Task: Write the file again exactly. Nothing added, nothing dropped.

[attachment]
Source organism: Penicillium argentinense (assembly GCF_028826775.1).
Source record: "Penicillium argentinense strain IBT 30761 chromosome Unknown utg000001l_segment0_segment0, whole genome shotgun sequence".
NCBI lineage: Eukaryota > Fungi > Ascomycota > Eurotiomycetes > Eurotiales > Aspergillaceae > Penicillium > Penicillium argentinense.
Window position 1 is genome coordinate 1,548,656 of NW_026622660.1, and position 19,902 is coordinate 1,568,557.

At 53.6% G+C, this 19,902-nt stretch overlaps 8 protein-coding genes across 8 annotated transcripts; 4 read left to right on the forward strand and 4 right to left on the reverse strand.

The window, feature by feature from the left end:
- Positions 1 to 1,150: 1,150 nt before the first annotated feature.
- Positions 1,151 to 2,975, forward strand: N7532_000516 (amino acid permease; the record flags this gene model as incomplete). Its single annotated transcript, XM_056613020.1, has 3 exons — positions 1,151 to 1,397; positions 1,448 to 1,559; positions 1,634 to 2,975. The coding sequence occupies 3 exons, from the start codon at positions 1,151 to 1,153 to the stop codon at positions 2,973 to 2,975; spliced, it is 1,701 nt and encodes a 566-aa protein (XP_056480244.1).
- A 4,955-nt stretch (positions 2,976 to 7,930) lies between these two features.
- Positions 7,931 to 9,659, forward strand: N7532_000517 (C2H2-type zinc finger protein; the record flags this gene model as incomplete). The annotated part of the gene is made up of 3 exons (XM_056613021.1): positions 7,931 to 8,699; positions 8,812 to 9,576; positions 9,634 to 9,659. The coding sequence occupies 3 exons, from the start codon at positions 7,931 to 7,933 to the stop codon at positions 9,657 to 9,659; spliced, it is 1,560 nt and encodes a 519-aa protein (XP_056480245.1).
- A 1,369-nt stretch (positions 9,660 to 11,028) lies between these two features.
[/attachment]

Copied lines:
Source organism: Penicillium argentinense (assembly GCF_028826775.1).
Source record: "Penicillium argentinense strain IBT 30761 chromosome Unknown utg000001l_segment0_segment0, whole genome shotgun sequence".
NCBI lineage: Eukaryota > Fungi > Ascomycota > Eurotiomycetes > Eurotiales > Aspergillaceae > Penicillium > Penicillium argentinense.
Window position 1 is genome coordinate 1,548,656 of NW_026622660.1, and position 19,902 is coordinate 1,568,557.

At 53.6% G+C, this 19,902-nt stretch overlaps 8 protein-coding genes across 8 annotated transcripts; 4 read left to right on the forward strand and 4 right to left on the reverse strand.

The window, feature by feature from the left end:
- Positions 1 to 1,150: 1,150 nt before the first annotated feature.
- Positions 1,151 to 2,975, forward strand: N7532_000516 (amino acid permease; the record flags this gene model as incomplete). Its single annotated transcript, XM_056613020.1, has 3 exons — positions 1,151 to 1,397; positions 1,448 to 1,559; positions 1,634 to 2,975. The coding sequence occupies 3 exons, from the start codon at positions 1,151 to 1,153 to the stop codon at positions 2,973 to 2,975; spliced, it is 1,701 nt and encodes a 566-aa protein (XP_056480244.1).
- A 4,955-nt stretch (positions 2,976 to 7,930) lies between these two features.
- Positions 7,931 to 9,659, forward strand: N7532_000517 (C2H2-type zinc finger protein; the record flags this gene model as incomplete). The annotated part of the gene is made up of 3 exons (XM_056613021.1): positions 7,931 to 8,699; positions 8,812 to 9,576; positions 9,634 to 9,659. The coding sequence occupies 3 exons, from the start codon at positions 7,931 to 7,933 to the stop codon at positions 9,657 to 9,659; spliced, it is 1,560 nt and encodes a 519-aa protein (XP_056480245.1).
- A 1,369-nt stretch (positions 9,660 to 11,028) lies between these two features.